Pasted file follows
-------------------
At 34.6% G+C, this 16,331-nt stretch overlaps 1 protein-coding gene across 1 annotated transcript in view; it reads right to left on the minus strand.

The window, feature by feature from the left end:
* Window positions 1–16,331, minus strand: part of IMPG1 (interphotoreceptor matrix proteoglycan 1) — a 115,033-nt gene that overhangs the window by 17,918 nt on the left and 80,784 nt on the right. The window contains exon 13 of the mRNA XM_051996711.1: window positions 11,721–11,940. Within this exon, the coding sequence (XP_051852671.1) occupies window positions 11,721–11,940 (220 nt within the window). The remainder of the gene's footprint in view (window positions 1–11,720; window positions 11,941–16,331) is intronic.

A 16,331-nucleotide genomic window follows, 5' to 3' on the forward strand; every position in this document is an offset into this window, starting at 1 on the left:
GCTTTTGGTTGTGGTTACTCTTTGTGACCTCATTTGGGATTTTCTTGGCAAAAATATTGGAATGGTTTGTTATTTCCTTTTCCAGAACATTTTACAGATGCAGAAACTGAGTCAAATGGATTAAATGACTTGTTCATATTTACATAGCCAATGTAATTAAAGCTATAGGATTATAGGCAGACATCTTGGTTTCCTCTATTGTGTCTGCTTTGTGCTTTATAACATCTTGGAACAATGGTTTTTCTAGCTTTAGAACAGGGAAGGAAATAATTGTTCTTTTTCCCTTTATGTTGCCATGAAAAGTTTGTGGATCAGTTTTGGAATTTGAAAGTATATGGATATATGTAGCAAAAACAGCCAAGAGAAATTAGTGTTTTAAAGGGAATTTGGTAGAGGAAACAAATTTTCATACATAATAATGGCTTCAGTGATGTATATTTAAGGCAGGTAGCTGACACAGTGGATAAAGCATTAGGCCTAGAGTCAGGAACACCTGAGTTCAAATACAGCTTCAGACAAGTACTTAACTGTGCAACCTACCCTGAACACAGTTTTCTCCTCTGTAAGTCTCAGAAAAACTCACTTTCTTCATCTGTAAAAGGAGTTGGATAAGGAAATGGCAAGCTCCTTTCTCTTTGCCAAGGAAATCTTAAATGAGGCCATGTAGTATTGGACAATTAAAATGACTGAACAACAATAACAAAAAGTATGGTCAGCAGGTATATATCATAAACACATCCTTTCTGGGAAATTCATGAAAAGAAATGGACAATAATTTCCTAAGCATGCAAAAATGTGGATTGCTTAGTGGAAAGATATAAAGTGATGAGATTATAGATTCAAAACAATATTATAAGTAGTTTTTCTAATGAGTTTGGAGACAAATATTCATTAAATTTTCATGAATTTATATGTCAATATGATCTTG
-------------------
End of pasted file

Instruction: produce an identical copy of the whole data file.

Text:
At 34.6% G+C, this 16,331-nt stretch overlaps 1 protein-coding gene across 1 annotated transcript in view; it reads right to left on the minus strand.

The window, feature by feature from the left end:
* Window positions 1–16,331, minus strand: part of IMPG1 (interphotoreceptor matrix proteoglycan 1) — a 115,033-nt gene that overhangs the window by 17,918 nt on the left and 80,784 nt on the right. The window contains exon 13 of the mRNA XM_051996711.1: window positions 11,721–11,940. Within this exon, the coding sequence (XP_051852671.1) occupies window positions 11,721–11,940 (220 nt within the window). The remainder of the gene's footprint in view (window positions 1–11,720; window positions 11,941–16,331) is intronic.

A 16,331-nucleotide genomic window follows, 5' to 3' on the forward strand; every position in this document is an offset into this window, starting at 1 on the left:
GCTTTTGGTTGTGGTTACTCTTTGTGACCTCATTTGGGATTTTCTTGGCAAAAATATTGGAATGGTTTGTTATTTCCTTTTCCAGAACATTTTACAGATGCAGAAACTGAGTCAAATGGATTAAATGACTTGTTCATATTTACATAGCCAATGTAATTAAAGCTATAGGATTATAGGCAGACATCTTGGTTTCCTCTATTGTGTCTGCTTTGTGCTTTATAACATCTTGGAACAATGGTTTTTCTAGCTTTAGAACAGGGAAGGAAATAATTGTTCTTTTTCCCTTTATGTTGCCATGAAAAGTTTGTGGATCAGTTTTGGAATTTGAAAGTATATGGATATATGTAGCAAAAACAGCCAAGAGAAATTAGTGTTTTAAAGGGAATTTGGTAGAGGAAACAAATTTTCATACATAATAATGGCTTCAGTGATGTATATTTAAGGCAGGTAGCTGACACAGTGGATAAAGCATTAGGCCTAGAGTCAGGAACACCTGAGTTCAAATACAGCTTCAGACAAGTACTTAACTGTGCAACCTACCCTGAACACAGTTTTCTCCTCTGTAAGTCTCAGAAAAACTCACTTTCTTCATCTGTAAAAGGAGTTGGATAAGGAAATGGCAAGCTCCTTTCTCTTTGCCAAGGAAATCTTAAATGAGGCCATGTAGTATTGGACAATTAAAATGACTGAACAACAATAACAAAAAGTATGGTCAGCAGGTATATATCATAAACACATCCTTTCTGGGAAATTCATGAAAAGAAATGGACAATAATTTCCTAAGCATGCAAAAATGTGGATTGCTTAGTGGAAAGATATAAAGTGATGAGATTATAGATTCAAAACAATATTATAAGTAGTTTTTCTAATGAGTTTGGAGACAAATATTCATTAAATTTTCATGAATTTATATGTCAATATGATCTTG